Trump: Saudi Arabia would turn to Russia, China if US ends arms sales over missing journalist
President Donald Trump said Thursday that Saudi Arabia would redirect its spending to U.S. rivals if he cut off arms sales over the disappearance of Jamal Khashoggi, noting to reporters that the journalist is not a U.S. citizen.
"This took place in Turkey, and to the best of our knowledge, Khashoggi is not a United States citizen," Trump told reporters at the White House, adding that "we don't like it."
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Khashoggi, a Saudi journalist who had been living in exile in the United States and writing for The Washington Post, vanished after entering the Saudi consulate in Istanbul last week. Khashoggi has been a vocal critic of the Saudi royal family, and reports citing Turkish intelligence suggest he was killed shortly after entering the consulate.
Trump, despite mounting criticism that his administration is not doing enough to confront the Saudi government, has said he is trying to find out what happened to Khashoggi, though he has appeared unwilling to take punitive steps such as cutting off arms sales to the country. The State Department al so said such steps would be "getting ahead" of the local investigation.
"I don't like the concept of stopping an investment of $110 billion into the United States," Trump told reporters on Thursday. "You know what they are going to do? They're going to take that money and spend it in Russia or China or someplace else. I think there are other ways."
Trump said Thursday morning on "Fox & Friends" that he was "probably getting closer" to finding out what happened to Khashoggi after contact Saudi officials.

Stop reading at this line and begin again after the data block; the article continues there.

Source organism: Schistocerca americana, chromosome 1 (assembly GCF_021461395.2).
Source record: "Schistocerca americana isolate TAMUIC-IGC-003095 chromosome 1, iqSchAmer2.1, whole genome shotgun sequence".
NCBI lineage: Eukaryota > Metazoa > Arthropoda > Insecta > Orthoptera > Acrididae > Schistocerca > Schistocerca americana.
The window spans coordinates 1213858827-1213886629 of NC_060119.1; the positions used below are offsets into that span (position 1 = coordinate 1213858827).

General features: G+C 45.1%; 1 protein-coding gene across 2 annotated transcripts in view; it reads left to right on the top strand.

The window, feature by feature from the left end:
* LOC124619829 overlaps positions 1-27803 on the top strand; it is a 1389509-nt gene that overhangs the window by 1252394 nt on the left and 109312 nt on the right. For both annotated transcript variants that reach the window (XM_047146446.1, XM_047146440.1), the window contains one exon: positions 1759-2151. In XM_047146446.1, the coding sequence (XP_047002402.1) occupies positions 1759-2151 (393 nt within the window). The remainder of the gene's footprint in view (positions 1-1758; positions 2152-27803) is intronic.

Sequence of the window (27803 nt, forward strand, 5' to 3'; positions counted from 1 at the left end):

"I have to find out what happened," Trump told the Fox News morning show when asked about possible repercussions for Saudi Arabia. "We're probably getting closer than you might think, but I have to find out what happened."
"We don't like it. I don't like it. No good," Trump added.
Trump said he has had contact with Saudi leadership "at t he highest level" concerning Khashoggi's disappearance. State Department spokeswoman Heather Nauert said Thursday that the department asked Saudi Ambassador to the U.S. Khalid bin Salman, who is traveling to Saudi Arabia, to report back with any information about Khashoggi upon his return to the United States.
Rep. Gerry Connolly (D-VA) said Wednesday that the administration's calls for a Saudi-led investigation was "the weakest of responses," advocating an independent international inquiry into Khashoggi's disappearance.
Though not a U.S. citizen, Khashoggi is a resident of Connolly's district. The Democrat said if the reports that Khashoggi was killed by Saudi agents are confirmed, it would merit "an entire reassessment" of the United States' relationship with Saudi Arabia. Connolly compared the situation to the attempted murder of a former KGB officer â" who is also not a U.S. citizen â" in London, after which the United States applied sanctions against Russia under U.S. biological and chemical weapons law.
"Mr. President, my constituent Jamal Khashoggi is not a sacrificial lamb to offer your cash cow. #JusticeForJamal" Connolly tweeted after Trump's comments Thursday.
Saudi Arabia has roundly denied that Khashoggi died inside its consulate, although the Saudi government has yet to produce video backing up its claim that the journalist left the facility through a back door and has yet to make good on its promise to allow Turkish authorities to search the building.
During his interview on "Fox & Friends," Trump said relations with Saudi Arabia were "excellent," boasting that the Middle Eastern kingdom benefits from U.S. protection. Trump also brokered a nearly $110 billion defense agreement with King Salman bin Abdulaziz Al Saud in May 2017.
"Saudi Arabia is a very rich country. And for years and years, there would be no S audi Arabia if there wasn't a United States, because we protected them," Trump said.